HC Deb 13 August 1894 vol 28 cc885-7

Bill considered in Committee.

(In the Committee.)

Clause 1.


said, he had on a former occasion mentioned a small Amendment he desired to propose, the substitution of 30 for 20. If the right hon. Gentleman could see his way to accept it he would move at once, not troubling him with reasons.


indicated a negative.


said, he understood that, the Bill provided that open quarries, which now were under the Factories Act and subject to the inspection of the Sanitary Authority of the district so far as fencing was concerned, should be removed from that jurisdiction and lie subjected to Regulations under the Metalliferous Mines Act, because the getting of minerals from deep quarries was attended with some danger to the workmen. Certain quarries in a country district with which he was acquainted were perhaps 30 feet deep on the side of a hill, for instance, and were used for getting chalk or stone material for roads, and occasioned no sort of danger to anyone, except when they were near a road and required fencing, which was a matter far more likely to be attended to by the Sanitary Authority than by the Inspector of Metalliferous Mines. The object of his Amendment was to restrict the operation of the Bill to quarries 30 feet deep instead of 20, excluding the smaller quarries only used for getting chalk or stone or sand, and which would be better left under the present jurisdiction and inspection.

Amendment proposed, to leave out the word "twenty," and insert the word "thirty."—(Sir M. Hicks-Beach.)

Question proposed, "That the word 'twenty' stand part of the Clause."


said, it was somewhat curious that when the Bill was in another place Lord Cross took objection to the limitation of 20 feet, not, however, because he wished to substitute 30, but because he thought that 20 feet was a great deal too deep. So there was a certain diversity of counsel among authorities on the other side. He was afraid he could not assent to the substitution of 30 for 20 because—leaving out the question o' fencing—so far as quarrying for minerals was concerned, it was desirable that where a quarry had reached the minimum limit of safety, reported by experts to be 20 feet, then the Inspector should have power to enter and inspect the works in the interest and for the protection of the workmen employed. The power of the Sanitary Authority did not extend beyond requiring a quarry to lie fenced when near a highway, and the proposal in the Bill was to transfer all powers to the Inspector of Metalliferous Mines. He would be content, however, to leave with the Sanitary Authority the power to control the fencing, for he did not attach so much importance to that, and the Mines Inspectors had quite enough to do, and would not probably discharge this duty better than the Sanitary Authority did. He must, however, retain the limit at 20 feet for quarries to be subjected to inspection.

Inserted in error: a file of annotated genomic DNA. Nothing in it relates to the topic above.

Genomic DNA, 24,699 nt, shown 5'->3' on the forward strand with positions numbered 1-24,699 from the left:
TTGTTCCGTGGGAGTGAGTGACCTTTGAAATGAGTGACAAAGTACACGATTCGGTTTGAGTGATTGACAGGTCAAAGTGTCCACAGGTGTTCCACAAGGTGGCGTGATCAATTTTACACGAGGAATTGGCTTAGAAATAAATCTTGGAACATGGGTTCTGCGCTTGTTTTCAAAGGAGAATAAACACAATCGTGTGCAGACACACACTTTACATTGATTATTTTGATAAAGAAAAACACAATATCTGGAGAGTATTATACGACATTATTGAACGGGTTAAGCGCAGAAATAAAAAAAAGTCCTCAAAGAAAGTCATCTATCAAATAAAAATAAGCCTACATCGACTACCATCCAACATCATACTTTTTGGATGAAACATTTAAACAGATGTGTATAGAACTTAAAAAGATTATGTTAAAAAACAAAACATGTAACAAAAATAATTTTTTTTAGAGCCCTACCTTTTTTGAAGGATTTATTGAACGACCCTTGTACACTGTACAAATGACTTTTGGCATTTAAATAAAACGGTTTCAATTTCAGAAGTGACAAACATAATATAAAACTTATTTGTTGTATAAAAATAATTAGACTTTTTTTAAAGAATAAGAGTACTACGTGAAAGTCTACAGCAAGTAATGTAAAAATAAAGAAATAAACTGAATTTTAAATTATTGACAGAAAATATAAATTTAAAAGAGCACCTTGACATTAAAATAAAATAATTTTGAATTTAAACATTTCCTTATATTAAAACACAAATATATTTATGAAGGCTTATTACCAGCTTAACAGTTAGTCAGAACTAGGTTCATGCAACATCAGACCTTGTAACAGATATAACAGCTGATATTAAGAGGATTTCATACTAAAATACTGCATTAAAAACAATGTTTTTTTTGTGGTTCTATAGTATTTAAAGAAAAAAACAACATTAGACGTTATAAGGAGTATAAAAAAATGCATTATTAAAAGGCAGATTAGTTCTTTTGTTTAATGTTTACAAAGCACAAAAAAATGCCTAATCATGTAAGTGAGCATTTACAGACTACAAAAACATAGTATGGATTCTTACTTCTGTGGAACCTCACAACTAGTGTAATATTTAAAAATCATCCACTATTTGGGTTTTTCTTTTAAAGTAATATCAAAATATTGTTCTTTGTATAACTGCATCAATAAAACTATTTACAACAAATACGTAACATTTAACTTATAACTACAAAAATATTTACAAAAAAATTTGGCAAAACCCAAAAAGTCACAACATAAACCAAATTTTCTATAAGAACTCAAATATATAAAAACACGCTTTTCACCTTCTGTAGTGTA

said, he did not want to stand in the way of the Bill, and all the more that he was certain that no Inspector of Metalliferous Mines would come near their chalk quarries.

Amendment, by leave, withdrawn.

Clause agreed to,

Clause 2.


in pursuance of what he had said, moved the omission of the words, in line 16, from "and" to "1887," thus taking out the transfer to the Inspector of the control exercised by the Sanitary Authority in regard to fencing.

Amendment proposed, in line 16, to leave out the words from "and" to "1887."—(Mr. Asquith.)

Amendment agreed to.

Clause, as amended, agreed to.

Remaining Clauses agreed to.


MR. STUART-WORTLEY () Sheffield, Hallam

said, it was important to know what sections were repealed, but he observed that the references in the Schedule were Sections 15 to 18, 20 to 22, and so on. Did that mean inclusive?


thought there was no doubt that was the meaning, but he would look into it and, if necessary, insert the word "inclusive" on Report.

Bill reported, with Amendments; as amended, to be considered To-morrow.